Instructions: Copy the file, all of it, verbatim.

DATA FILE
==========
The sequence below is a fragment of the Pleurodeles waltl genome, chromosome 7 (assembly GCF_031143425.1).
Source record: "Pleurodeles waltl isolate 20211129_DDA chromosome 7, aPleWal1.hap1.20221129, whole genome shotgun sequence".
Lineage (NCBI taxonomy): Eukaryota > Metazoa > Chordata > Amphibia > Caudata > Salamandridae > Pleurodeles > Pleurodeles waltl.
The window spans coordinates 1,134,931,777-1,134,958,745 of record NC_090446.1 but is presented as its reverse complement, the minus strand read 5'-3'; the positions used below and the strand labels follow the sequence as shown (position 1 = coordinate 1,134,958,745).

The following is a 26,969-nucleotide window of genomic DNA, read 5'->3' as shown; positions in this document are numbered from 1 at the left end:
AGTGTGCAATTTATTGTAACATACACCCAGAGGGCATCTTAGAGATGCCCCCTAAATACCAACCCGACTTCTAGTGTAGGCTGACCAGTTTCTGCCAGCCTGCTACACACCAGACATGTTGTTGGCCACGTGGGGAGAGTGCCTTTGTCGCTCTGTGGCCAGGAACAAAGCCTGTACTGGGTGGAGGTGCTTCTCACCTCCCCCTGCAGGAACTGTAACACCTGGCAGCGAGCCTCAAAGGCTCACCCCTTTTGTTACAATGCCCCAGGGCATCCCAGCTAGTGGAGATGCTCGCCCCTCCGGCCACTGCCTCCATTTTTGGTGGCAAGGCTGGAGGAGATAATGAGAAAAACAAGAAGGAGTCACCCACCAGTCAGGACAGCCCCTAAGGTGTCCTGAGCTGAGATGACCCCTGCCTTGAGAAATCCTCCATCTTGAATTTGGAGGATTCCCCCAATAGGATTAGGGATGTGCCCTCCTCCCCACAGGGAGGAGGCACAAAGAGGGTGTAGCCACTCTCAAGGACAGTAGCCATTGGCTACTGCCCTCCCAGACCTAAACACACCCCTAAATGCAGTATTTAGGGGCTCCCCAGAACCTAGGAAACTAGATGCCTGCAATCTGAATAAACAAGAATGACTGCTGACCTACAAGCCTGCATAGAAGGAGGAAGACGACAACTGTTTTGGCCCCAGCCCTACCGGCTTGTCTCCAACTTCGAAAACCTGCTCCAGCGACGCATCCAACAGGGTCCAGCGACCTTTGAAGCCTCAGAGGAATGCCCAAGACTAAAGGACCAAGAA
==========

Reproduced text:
The sequence below is a fragment of the Pleurodeles waltl genome, chromosome 7 (assembly GCF_031143425.1).
Source record: "Pleurodeles waltl isolate 20211129_DDA chromosome 7, aPleWal1.hap1.20221129, whole genome shotgun sequence".
Lineage (NCBI taxonomy): Eukaryota > Metazoa > Chordata > Amphibia > Caudata > Salamandridae > Pleurodeles > Pleurodeles waltl.
The window spans coordinates 1,134,931,777-1,134,958,745 of record NC_090446.1 but is presented as its reverse complement, the minus strand read 5'-3'; the positions used below and the strand labels follow the sequence as shown (position 1 = coordinate 1,134,958,745).

The following is a 26,969-nucleotide window of genomic DNA, read 5'->3' as shown; positions in this document are numbered from 1 at the left end:
AGTGTGCAATTTATTGTAACATACACCCAGAGGGCATCTTAGAGATGCCCCCTAAATACCAACCCGACTTCTAGTGTAGGCTGACCAGTTTCTGCCAGCCTGCTACACACCAGACATGTTGTTGGCCACGTGGGGAGAGTGCCTTTGTCGCTCTGTGGCCAGGAACAAAGCCTGTACTGGGTGGAGGTGCTTCTCACCTCCCCCTGCAGGAACTGTAACACCTGGCAGCGAGCCTCAAAGGCTCACCCCTTTTGTTACAATGCCCCAGGGCATCCCAGCTAGTGGAGATGCTCGCCCCTCCGGCCACTGCCTCCATTTTTGGTGGCAAGGCTGGAGGAGATAATGAGAAAAACAAGAAGGAGTCACCCACCAGTCAGGACAGCCCCTAAGGTGTCCTGAGCTGAGATGACCCCTGCCTTGAGAAATCCTCCATCTTGAATTTGGAGGATTCCCCCAATAGGATTAGGGATGTGCCCTCCTCCCCACAGGGAGGAGGCACAAAGAGGGTGTAGCCACTCTCAAGGACAGTAGCCATTGGCTACTGCCCTCCCAGACCTAAACACACCCCTAAATGCAGTATTTAGGGGCTCCCCAGAACCTAGGAAACTAGATGCCTGCAATCTGAATAAACAAGAATGACTGCTGACCTACAAGCCTGCATAGAAGGAGGAAGACGACAACTGTTTTGGCCCCAGCCCTACCGGCTTGTCTCCAACTTCGAAAACCTGCTCCAGCGACGCATCCAACAGGGTCCAGCGACCTTTGAAGCCTCAGAGGAATGCCCAAGACTAAAGGACCAAGAA